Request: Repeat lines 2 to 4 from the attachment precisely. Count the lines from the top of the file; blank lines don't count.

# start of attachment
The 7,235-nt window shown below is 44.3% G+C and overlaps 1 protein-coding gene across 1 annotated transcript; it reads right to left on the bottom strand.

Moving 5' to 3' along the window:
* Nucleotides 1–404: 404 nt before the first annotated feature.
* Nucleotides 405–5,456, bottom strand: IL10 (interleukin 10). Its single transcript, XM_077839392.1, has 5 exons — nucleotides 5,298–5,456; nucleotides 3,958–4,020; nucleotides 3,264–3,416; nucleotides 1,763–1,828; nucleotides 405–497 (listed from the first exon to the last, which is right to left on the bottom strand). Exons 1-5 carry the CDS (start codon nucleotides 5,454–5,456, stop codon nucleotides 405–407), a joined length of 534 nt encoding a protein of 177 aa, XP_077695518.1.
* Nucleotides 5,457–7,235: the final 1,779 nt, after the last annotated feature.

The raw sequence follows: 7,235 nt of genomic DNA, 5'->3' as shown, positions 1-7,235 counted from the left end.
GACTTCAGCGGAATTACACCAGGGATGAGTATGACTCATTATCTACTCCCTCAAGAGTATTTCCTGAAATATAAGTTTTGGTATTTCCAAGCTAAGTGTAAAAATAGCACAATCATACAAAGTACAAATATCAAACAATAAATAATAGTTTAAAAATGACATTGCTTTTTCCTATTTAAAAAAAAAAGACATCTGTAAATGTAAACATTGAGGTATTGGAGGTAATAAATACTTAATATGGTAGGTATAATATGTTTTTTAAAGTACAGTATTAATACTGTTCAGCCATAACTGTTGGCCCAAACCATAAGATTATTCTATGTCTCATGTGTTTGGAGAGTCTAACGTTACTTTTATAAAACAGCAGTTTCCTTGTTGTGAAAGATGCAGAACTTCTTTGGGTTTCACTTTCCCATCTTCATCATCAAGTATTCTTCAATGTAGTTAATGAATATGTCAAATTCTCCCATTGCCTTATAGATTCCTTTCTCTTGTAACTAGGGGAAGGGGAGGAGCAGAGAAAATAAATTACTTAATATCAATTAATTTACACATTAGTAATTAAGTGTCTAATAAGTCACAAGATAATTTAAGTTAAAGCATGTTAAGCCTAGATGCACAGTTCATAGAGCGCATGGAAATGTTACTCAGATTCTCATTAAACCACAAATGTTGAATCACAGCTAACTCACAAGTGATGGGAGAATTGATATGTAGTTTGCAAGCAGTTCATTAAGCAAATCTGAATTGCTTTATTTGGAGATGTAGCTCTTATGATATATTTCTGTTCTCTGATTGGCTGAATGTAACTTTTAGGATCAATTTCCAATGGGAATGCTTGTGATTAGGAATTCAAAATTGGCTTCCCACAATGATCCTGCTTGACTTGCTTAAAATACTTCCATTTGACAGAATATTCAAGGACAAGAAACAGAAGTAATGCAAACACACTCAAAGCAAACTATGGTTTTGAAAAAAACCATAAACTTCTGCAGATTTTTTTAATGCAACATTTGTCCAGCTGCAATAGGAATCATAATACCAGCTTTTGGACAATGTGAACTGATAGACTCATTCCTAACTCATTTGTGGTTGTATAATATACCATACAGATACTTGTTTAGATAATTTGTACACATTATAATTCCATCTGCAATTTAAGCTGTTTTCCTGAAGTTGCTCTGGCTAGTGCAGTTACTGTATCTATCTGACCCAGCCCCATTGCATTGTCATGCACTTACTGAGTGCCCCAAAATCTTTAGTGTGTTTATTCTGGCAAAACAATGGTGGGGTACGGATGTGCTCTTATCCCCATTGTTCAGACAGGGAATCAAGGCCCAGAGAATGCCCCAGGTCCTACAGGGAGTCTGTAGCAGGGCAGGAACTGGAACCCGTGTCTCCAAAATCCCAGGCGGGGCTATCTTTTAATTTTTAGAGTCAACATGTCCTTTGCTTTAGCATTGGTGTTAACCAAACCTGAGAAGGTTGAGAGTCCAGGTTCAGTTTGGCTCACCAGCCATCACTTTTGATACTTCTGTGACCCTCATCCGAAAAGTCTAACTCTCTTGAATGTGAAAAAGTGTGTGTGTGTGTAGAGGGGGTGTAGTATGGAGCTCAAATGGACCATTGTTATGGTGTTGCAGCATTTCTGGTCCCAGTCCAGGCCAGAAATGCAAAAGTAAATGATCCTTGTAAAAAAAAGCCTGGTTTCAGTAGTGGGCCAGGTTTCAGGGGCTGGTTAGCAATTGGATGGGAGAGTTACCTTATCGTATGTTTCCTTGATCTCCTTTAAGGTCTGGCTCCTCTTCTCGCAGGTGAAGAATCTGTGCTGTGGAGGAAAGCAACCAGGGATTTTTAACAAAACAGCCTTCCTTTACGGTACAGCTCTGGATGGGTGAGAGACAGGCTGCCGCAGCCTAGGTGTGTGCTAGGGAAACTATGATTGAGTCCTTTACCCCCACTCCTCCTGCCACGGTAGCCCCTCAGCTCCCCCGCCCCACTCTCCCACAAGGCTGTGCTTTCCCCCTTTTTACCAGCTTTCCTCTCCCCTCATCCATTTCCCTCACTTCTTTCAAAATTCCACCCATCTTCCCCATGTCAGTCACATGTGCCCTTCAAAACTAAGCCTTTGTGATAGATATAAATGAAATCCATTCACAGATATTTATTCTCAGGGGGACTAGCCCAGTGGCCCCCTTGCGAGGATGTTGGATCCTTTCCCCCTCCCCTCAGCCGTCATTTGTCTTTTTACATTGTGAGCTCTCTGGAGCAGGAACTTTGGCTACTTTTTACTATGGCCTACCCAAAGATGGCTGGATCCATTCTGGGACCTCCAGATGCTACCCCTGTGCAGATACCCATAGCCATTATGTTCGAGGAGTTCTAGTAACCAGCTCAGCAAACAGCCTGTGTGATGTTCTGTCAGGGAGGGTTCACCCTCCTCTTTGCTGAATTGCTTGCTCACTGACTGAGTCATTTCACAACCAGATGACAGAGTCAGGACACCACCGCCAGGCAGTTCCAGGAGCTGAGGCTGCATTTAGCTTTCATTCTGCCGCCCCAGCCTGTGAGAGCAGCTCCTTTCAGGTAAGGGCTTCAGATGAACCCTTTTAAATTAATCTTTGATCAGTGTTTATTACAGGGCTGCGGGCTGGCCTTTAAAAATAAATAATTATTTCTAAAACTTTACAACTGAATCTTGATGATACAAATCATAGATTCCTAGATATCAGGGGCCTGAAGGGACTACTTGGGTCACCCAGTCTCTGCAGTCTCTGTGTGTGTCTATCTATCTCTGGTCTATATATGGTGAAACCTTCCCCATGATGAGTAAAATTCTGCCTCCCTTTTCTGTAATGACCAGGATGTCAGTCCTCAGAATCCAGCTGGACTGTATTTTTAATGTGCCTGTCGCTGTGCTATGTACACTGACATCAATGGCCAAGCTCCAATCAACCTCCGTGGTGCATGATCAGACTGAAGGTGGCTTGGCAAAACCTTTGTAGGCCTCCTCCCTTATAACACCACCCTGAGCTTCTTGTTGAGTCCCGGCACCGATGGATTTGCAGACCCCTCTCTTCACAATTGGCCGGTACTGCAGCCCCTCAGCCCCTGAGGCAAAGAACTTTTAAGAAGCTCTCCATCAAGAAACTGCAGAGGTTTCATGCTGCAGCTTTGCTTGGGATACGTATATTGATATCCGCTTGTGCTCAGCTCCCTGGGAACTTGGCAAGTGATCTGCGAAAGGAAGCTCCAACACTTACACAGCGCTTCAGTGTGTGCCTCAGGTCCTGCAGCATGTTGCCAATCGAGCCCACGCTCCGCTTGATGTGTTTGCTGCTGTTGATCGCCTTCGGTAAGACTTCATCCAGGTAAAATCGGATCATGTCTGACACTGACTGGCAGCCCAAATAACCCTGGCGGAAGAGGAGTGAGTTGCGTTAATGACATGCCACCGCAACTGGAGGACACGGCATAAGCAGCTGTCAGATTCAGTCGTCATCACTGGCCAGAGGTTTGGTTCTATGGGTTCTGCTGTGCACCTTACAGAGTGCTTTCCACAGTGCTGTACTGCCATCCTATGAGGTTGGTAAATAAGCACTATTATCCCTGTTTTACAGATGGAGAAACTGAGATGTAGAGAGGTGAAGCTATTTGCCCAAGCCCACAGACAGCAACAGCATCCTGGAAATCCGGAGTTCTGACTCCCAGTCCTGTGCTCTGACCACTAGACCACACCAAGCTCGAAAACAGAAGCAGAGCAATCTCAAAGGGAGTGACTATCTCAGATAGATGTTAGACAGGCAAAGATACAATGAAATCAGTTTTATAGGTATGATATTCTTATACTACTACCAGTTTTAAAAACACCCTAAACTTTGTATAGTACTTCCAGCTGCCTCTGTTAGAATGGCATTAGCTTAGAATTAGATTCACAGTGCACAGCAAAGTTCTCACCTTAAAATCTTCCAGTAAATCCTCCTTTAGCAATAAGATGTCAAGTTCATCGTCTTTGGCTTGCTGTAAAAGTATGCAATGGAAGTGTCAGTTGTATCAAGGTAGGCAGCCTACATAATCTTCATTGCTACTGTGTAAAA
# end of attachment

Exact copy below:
Moving 5' to 3' along the window:
* Nucleotides 1–404: 404 nt before the first annotated feature.
* Nucleotides 405–5,456, bottom strand: IL10 (interleukin 10). Its single transcript, XM_077839392.1, has 5 exons — nucleotides 5,298–5,456; nucleotides 3,958–4,020; nucleotides 3,264–3,416; nucleotides 1,763–1,828; nucleotides 405–497 (listed from the first exon to the last, which is right to left on the bottom strand). Exons 1-5 carry the CDS (start codon nucleotides 5,454–5,456, stop codon nucleotides 405–407), a joined length of 534 nt encoding a protein of 177 aa, XP_077695518.1.